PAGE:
What Is Cultural Heritage?

cultural heritage

What constitutes cultural heritage depends on social and political circumstances that can vary over time and space. For example, what a museum, government, or scholarly community designates as heritage can change significantly over time and can depend on personal identity, education, privilege/marginalization, and other factors.

Cultural heritage refers to the practices, representations, expressions, knowledge and skills that people identify as part of their culture. It also includes tangible and intangible elements.


The term cultural heritage is an umbrella concept that encompasses the myriad ways that people, communities, institutions and governments value and engage with manifestations of culture. This includes both tangible and intangible heritage, including historic places, monuments, artifacts, works of art, oral histories, traditions, knowledge and values.

Whether it is cultural heritage in the form of historical documents or other cultural objects, they are often fragile and can be at risk from many factors including war and conflict, climate change and unsustainable tourism but also natural deterioration. A tool like Transkribus helps preserve and safeguard cultural heritage by digitising, transcribing and preserving historical documents to make them accessible to researchers and the general public.

Intangible cultural heritage is comprised of the practices, representations, expressions, and knowledge – along with their instruments, tools and symbolic spaces – that communities, groups and individuals recognize as part of their heritage. This cultural heritage is constantly recreated in response to a community’s social, political and religious environment and provides them with a sense of identity and continuity.


Cultural heritage consists of the tangible and intangible representations that characterize a society’s values, beliefs and traditions. This includes artistic expressions, social customs, beliefs, rites and rituals, language, folklore, traditions, foods and cuisine.

It also encompasses the broader cultural legacy, including a city’s history and character. This heritage is vulnerable to all kinds of threats, from benign neglect and devastating accidents to natural disasters and climate change.

Often, however, the destruction of cultural heritage is intentional, with motives ranging from ideological and political to religious and economic. Ideologically motivated iconoclasm seeks to destroy the symbols and representational signs of a vanquished regime or religion in the name of purification and progress, while economically motivated destruction may involve the plundering of culturally significant sites and monuments for commercial gain. In both cases, these acts can be considered a form of cultural genocide. They wreak far greater damage than the mere loss of physical monuments and artifacts.


The concept of cultural heritage grew into a broader category with the documentary and analytical efforts of antiquarians, anthropologists, archaeologists, historians, and philologists. It has also gained traction with the community-based advocacy and occupational specialization of art collectors, museum curators, historians, and archivists.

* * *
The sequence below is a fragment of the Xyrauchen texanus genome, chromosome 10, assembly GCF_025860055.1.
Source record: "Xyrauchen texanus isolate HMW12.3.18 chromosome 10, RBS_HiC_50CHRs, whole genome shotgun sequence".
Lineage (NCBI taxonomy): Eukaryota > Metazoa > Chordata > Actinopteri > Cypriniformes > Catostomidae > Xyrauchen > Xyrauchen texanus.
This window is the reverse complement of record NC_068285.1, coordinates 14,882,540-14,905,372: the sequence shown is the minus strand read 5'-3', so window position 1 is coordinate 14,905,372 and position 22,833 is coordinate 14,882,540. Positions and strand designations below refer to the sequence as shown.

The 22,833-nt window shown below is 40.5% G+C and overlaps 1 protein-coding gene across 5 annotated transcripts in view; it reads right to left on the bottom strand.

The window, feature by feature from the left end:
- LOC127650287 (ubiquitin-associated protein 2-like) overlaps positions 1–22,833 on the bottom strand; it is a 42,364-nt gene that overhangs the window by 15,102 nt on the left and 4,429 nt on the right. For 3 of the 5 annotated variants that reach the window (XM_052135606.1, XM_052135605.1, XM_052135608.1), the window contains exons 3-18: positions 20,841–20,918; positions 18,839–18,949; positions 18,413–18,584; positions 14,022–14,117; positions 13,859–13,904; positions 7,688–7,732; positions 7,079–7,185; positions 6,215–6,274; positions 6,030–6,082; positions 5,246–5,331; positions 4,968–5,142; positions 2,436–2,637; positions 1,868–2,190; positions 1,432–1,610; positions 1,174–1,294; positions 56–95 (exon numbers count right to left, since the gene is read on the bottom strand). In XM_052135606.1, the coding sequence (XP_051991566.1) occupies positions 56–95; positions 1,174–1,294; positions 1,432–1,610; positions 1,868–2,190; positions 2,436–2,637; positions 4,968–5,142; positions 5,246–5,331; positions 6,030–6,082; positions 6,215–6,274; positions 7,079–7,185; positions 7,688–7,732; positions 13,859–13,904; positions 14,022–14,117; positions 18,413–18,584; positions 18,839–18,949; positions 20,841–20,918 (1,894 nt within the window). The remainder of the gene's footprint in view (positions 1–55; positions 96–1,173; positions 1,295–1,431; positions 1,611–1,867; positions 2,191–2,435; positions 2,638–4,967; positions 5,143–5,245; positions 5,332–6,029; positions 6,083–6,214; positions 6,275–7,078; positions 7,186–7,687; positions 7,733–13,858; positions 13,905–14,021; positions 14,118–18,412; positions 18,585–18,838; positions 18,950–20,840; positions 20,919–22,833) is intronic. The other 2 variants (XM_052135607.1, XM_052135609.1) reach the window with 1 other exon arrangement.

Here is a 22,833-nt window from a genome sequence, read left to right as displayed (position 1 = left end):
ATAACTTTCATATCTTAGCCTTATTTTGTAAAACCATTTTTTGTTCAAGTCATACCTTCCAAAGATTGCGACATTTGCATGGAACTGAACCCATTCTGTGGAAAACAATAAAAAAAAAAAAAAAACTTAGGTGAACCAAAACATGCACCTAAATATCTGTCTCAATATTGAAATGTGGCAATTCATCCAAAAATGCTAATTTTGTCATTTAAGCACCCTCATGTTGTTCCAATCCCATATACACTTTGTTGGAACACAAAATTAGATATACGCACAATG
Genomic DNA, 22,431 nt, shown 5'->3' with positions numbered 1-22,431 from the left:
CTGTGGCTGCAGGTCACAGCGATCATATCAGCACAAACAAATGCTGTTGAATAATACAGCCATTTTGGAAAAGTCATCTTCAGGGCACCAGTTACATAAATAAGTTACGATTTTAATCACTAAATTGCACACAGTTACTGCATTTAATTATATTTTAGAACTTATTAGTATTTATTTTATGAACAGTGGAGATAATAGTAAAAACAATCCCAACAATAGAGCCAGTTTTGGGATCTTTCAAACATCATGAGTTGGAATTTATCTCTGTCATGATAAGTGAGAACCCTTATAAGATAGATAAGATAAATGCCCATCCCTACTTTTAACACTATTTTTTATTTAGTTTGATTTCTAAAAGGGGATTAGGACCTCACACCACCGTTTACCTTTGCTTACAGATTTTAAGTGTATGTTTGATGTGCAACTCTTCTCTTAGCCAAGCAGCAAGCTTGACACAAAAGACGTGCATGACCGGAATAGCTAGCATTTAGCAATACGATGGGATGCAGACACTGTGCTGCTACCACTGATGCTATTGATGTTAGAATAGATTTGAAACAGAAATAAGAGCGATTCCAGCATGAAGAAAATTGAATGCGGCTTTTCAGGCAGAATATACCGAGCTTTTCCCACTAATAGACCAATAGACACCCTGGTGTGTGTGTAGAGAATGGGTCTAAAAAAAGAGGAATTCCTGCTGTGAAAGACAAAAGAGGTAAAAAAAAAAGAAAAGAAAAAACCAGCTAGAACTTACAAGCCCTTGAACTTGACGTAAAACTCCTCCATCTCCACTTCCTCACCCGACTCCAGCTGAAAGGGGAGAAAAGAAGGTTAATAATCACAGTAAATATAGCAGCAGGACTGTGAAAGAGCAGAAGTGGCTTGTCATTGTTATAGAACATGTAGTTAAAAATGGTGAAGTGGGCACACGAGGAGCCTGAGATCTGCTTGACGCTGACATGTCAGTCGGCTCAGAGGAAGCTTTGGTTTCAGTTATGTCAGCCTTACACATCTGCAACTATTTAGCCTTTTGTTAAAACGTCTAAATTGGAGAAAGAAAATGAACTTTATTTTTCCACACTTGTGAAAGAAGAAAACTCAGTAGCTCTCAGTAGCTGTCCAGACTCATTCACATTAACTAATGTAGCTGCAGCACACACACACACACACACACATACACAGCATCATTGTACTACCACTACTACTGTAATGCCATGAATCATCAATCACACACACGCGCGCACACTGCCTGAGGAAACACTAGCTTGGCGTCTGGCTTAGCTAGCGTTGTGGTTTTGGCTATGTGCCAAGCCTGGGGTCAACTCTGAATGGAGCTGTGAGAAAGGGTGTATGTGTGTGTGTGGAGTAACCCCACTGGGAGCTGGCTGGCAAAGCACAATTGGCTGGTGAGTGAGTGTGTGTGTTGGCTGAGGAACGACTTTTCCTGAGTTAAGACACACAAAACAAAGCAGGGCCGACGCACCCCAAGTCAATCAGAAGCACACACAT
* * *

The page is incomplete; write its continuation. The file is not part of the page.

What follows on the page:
Even a natural landscape can be deemed part of a culture’s heritage by virtue of its association with an important historical event, such as the plain of Runnymede where Magna Carta was signed in England. Likewise, art, architecture, and music can be considered cultural heritage if they have been passed down through generations.

Many governments, intergovernmental organizations, and nonprofit programs are devoted to safeguarding heritage. Benign neglect, devastating accidents, and natural disasters–along with global climate change–can threaten the survival of artifacts and historic buildings as well as the preservation of living cultural traditions. Efforts to bring more rigor to the estimation of the financial and broader economic, tangible, and intangible values of heritage are essential.

Sense of Belonging

Heritage affects identity by shaping people’s understanding of their own culture, history, and values. It also helps them feel connected to their cultural roots and creates a sense of belonging to their country or region.

Often, cultural heritage can be seen as an invisible bond that ties people together and brings them closer to one another. It can be tangible, such as artifacts, locations, and objects, or intangible, like traditions and beliefs.

Whether in its physical or natural form, heritage contributes to sense of place by giving individuals a network of references that help them situate themselves in both the past and present. By applying theories of social capital, it is possible to see that engaging with heritage can aid social sustainability.

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